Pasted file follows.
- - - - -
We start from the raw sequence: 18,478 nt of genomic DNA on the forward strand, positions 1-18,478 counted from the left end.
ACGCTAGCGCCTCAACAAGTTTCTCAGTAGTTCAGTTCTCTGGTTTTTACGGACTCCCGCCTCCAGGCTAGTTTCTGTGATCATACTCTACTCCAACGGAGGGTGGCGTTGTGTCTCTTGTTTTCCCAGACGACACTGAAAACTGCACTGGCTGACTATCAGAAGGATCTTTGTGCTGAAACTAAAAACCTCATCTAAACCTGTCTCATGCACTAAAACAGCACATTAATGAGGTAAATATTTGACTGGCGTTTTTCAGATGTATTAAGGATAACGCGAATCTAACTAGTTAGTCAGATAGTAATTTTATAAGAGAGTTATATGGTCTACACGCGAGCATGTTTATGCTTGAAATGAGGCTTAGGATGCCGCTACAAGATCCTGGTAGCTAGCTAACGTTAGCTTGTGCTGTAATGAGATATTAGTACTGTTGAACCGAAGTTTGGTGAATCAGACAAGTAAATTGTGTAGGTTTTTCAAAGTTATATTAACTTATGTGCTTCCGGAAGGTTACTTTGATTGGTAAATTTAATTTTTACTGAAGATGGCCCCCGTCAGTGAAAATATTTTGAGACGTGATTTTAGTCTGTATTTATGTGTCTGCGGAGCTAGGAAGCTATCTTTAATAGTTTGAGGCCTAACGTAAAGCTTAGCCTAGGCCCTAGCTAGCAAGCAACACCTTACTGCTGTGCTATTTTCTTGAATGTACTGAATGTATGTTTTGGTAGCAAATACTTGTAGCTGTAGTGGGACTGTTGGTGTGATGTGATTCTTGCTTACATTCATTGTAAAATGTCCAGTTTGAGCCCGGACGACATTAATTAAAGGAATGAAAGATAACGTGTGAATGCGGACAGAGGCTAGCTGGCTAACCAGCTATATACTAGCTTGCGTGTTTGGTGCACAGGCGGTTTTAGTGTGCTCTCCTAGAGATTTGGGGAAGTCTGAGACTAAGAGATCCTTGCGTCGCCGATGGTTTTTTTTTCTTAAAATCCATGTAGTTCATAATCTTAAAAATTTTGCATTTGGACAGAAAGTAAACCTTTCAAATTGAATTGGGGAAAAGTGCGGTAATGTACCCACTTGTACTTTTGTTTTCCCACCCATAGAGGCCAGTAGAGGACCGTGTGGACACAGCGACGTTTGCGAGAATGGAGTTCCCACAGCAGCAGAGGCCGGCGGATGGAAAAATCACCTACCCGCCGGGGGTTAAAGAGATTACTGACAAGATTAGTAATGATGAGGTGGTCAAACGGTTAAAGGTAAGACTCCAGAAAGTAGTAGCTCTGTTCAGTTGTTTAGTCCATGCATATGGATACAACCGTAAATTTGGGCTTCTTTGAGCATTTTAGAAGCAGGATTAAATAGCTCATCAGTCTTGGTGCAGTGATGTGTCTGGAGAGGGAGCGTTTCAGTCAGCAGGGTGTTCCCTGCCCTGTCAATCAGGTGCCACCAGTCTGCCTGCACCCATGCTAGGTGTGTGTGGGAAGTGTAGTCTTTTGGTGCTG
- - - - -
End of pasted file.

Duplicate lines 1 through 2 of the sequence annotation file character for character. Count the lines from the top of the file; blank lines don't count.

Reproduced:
We start from the raw sequence: 18,478 nt of genomic DNA on the forward strand, positions 1-18,478 counted from the left end.
ACGCTAGCGCCTCAACAAGTTTCTCAGTAGTTCAGTTCTCTGGTTTTTACGGACTCCCGCCTCCAGGCTAGTTTCTGTGATCATACTCTACTCCAACGGAGGGTGGCGTTGTGTCTCTTGTTTTCCCAGACGACACTGAAAACTGCACTGGCTGACTATCAGAAGGATCTTTGTGCTGAAACTAAAAACCTCATCTAAACCTGTCTCATGCACTAAAACAGCACATTAATGAGGTAAATATTTGACTGGCGTTTTTCAGATGTATTAAGGATAACGCGAATCTAACTAGTTAGTCAGATAGTAATTTTATAAGAGAGTTATATGGTCTACACGCGAGCATGTTTATGCTTGAAATGAGGCTTAGGATGCCGCTACAAGATCCTGGTAGCTAGCTAACGTTAGCTTGTGCTGTAATGAGATATTAGTACTGTTGAACCGAAGTTTGGTGAATCAGACAAGTAAATTGTGTAGGTTTTTCAAAGTTATATTAACTTATGTGCTTCCGGAAGGTTACTTTGATTGGTAAATTTAATTTTTACTGAAGATGGCCCCCGTCAGTGAAAATATTTTGAGACGTGATTTTAGTCTGTATTTATGTGTCTGCGGAGCTAGGAAGCTATCTTTAATAGTTTGAGGCCTAACGTAAAGCTTAGCCTAGGCCCTAGCTAGCAAGCAACACCTTACTGCTGTGCTATTTTCTTGAATGTACTGAATGTATGTTTTGGTAGCAAATACTTGTAGCTGTAGTGGGACTGTTGGTGTGATGTGATTCTTGCTTACATTCATTGTAAAATGTCCAGTTTGAGCCCGGACGACATTAATTAAAGGAATGAAAGATAACGTGTGAATGCGGACAGAGGCTAGCTGGCTAACCAGCTATATACTAGCTTGCGTGTTTGGTGCACAGGCGGTTTTAGTGTGCTCTCCTAGAGATTTGGGGAAGTCTGAGACTAAGAGATCCTTGCGTCGCCGATGGTTTTTTTTTCTTAAAATCCATGTAGTTCATAATCTTAAAAATTTTGCATTTGGACAGAAAGTAAACCTTTCAAATTGAATTGGGGAAAAGTGCGGTAATGTACCCACTTGTACTTTTGTTTTCCCACCCATAGAGGCCAGTAGAGGACCGTGTGGACACAGCGACGTTTGCGAGAATGGAGTTCCCACAGCAGCAGAGGCCGGCGGATGGAAAAATCACCTACCCGCCGGGGGTTAAAGAGATTACTGACAAGATTAGTAATGATGAGGTGGTCAAACGGTTAAAGGTAAGACTCCAGAAAGTAGTAGCTCTGTTCAGTTGTTTAGTCCATGCATATGGATACAACCGTAAATTTGGGCTTCTTTGAGCATTTTAGAAGCAGGATTAAATAGCTCATCAGTCTTGGTGCAGTGATGTGTCTGGAGAGGGAGCGTTTCAGTCAGCAGGGTGTTCCCTGCCCTGTCAATCAGGTGCCACCAGTCTGCCTGCACCCATGCTAGGTGTGTGTGGGAAGTGTAGTCTTTTGGTGCTG